The world-famous garden squares; ensure that Belgravia remains top of the list for luxury home buyers.
It’s a universal truth that Belgravia has many of London’s most desired properties. This exclusive part of the UK capital is in demand both at home and overseas – with prime London purchasers clamouring to get access to homes in this highly sought-after area. The excellent location, town/country vibe, amazing surroundings, and of course the world-famous garden squares; ensure that Belgravia remains top of the list for luxury home buyers.
Here’s a look at the history of these lush garden squares:
The main squares in Belgravia are: Belgrave Square, Eaton Square, Chester Square and Wilton Crescent. They were initially on land known as Five Fields on the Grosvenor Estate’s holdings in Belgravia. As we’ve mentioned in our previous posts, developer Thomas Cubitt was instrumental in planning these squares, with the grand scheme including a series of connected squares and crescents. Cubitt helped solve the issue of the marshy ground, raising its height in order to lay out Belgrave Square in 1826. Wilton Crescent followed not soon after in 1827 and Eaton Square was not complete until 1853. The final square was Chester, but it was not started until 1835.
This square is named after the Leicestershire village of Belgrave, which is owned by the Grosvenor family. The earth and soil needed for the garden could have come from the excavations going on for St Katharine’s Dock. The square has a railed garden enclosure, with a path running around the outside and other paths running towards the centre of the garden. At the centre, there’s an area of rose bedding and there are small shelters and different shrubbery and trees here. There’s also a tennis court in the south-west centre of the garden (always a bonus) and there was another small garden created for the Millennium that was donated by the 6th Duke of Westminster. Across the garden there are sculptures that have explorers and historical figures on stone plinths.
Eaton Square is named after Eaton Hall, which is the home of the Dukes of Westminster in Cheshire. Cubitt was once again responsible for this square and he worked with other builders as well as members of the architectural Cundy family. The terraces for the garden were all completed by 1853. They overlook the six individually-designed private gardens, which are surrounded by the roads on Eaton Square. The layout of the gardens hasn’t changed much in a century and a half, although in the Second World War the gardens were ploughed up, and later replaced in the 1950s. An air-raid shelter was opposite the gates in the central southern enclosure and suffered a direct hit in the war and killed six people including the Lord Mayor of Westminster. In 2011 the gardens were awarded a Bronze medal in the London Garden Society’s competition for large private squares.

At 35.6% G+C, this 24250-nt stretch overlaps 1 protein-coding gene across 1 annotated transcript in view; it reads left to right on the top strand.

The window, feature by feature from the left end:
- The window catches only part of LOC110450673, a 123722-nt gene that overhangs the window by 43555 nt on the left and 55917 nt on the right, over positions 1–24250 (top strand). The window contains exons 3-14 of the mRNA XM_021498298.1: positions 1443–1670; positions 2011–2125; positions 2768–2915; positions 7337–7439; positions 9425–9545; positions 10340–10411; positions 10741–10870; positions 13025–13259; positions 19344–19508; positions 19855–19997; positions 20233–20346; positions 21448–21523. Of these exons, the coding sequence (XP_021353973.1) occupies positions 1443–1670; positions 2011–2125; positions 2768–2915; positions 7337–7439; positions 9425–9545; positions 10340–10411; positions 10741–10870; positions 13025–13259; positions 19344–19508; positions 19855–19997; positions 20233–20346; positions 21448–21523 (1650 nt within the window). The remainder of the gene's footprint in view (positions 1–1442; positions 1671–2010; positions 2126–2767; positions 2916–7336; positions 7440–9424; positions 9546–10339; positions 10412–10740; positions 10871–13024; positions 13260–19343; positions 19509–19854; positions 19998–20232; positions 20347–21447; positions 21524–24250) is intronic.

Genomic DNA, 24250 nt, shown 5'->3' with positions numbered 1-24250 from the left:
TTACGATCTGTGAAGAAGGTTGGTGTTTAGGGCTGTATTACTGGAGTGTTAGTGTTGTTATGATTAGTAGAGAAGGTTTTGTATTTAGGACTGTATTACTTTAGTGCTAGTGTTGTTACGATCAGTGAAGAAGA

This square is practically 1.5 acres in size and was laid out by the 1st Duke of Westminster and his surveyor and architect Thomas Cundy II as part of the Grosvenor Estate. It’s named after the city of Chester, near Eaton Hall. St Michael’s Church on the west side works as a backdrop and the garden is planted with shrubs and herbaceous borders, with a centre-piece, the rose garden. Past residents include Frankenstein author, Mary Shelley, who lived at number 24.
This well-preserved garden has a large semi-circular lawn surrounded by shrubs as well as a paved path. It was named for the 1st Earl of Wilton, who was related to the 1st Marquess of Westminster. The garden is planted in a white theme and the railings have Arts and Crafts (an international design movement in the late eighteenth/early nineteenth century) detailing.